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What to expect at your retinal evaluation:

A retinal examination takes longer than most general eye examinations. You can expect to be in our office for approximately two hours. Dilating eye drops will be administered to open your pupil.

This allows us to see back to your retina. Since it takes up to 30 minutes for the dilating drops to take full effect, it will be necessary for you to wait after dilation before you see the doctor. Examining the retina requires very bright lights but this will not harm the eye. When the examination is over, Dr De Wit will discuss his findings with you. Your eyes will remain dilated for several hours so please plan accordingly. Many patients who come in for a retinal examination will need a test called a fluorescein angiogram. During this test, a dye is injected into a vein in your arm. Rapid sequence photographs of the retina are then captured. The dye shows the blood vessels in the retina in clear detail and allows identification of abnormal or damaged blood vessels so your treatment can be tailored according to your findings.

At Barossa Eye Clinic, we use state-of-the-art diagnostic tools, lasers, and equipment to further enhance diagnosis and treatment, and use the latest advances and methods to provide each patient with an individualized treatment plan.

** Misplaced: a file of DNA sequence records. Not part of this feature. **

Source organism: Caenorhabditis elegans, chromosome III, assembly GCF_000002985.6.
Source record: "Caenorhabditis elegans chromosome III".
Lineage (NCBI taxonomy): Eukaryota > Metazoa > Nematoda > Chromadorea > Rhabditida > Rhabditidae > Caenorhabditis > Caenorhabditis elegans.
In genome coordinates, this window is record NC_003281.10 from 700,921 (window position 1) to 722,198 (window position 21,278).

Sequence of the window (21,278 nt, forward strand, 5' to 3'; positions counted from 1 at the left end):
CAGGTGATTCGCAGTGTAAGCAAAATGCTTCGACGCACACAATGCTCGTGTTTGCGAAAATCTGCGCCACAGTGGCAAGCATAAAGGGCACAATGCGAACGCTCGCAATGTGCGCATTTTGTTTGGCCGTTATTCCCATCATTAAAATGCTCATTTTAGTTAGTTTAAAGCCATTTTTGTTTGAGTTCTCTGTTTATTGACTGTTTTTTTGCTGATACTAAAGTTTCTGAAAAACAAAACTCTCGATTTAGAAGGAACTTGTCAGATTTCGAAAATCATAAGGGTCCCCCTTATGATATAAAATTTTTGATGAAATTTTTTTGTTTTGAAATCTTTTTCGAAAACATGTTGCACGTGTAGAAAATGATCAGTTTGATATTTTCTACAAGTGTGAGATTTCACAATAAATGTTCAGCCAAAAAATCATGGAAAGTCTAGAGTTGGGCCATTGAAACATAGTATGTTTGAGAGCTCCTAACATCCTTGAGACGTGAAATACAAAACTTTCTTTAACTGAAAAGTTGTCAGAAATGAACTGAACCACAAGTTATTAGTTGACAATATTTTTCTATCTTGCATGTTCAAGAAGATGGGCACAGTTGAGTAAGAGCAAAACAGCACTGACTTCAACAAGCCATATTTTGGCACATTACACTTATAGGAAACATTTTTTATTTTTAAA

Age-related macular degeneration (AMD) is a complex degenerative retinal disease that is a leading cause of vision loss among people age 50 and older. It causes damage to the macula, a small area in the center of the retina and the part of the eye needed for sharp, central vision.


Diabetic retinopathy is caused by damage to the retina. It can develop in anyone who has also been diagnosed with type 1 or type 2 diabetes, and is particularly common in patients who have had these conditions for a while. Diabetic retinopathy causes a number of symptoms as it progresses, including floaters, blurred vision, impaired color vision, dark areas in your eyesight and vision loss.


Floaters look like small specks, dots, circles, lines or cobwebs in your field of vision. Flashes can look like flashing lights or lightning streaks in your field of vision. They happen when the vitreous pulls on the retina. Sometimes floaters and flashes signal conditions that can lead to vision loss.


As we age, the vitreous slowly shrinks, and as it does so, its fine fibres pull on the retinal surface to pull away from it. Usually the fibres break, allowing the vitreous to separate – an event called a posterior vitreous detachment (PVD). This is a common process that usually doesn’t threaten vision. However, in about one in six people, a PVD causes the retina to tear. Always see an eye professional if you have symptoms which bother you as they persist or are increasing in severity.

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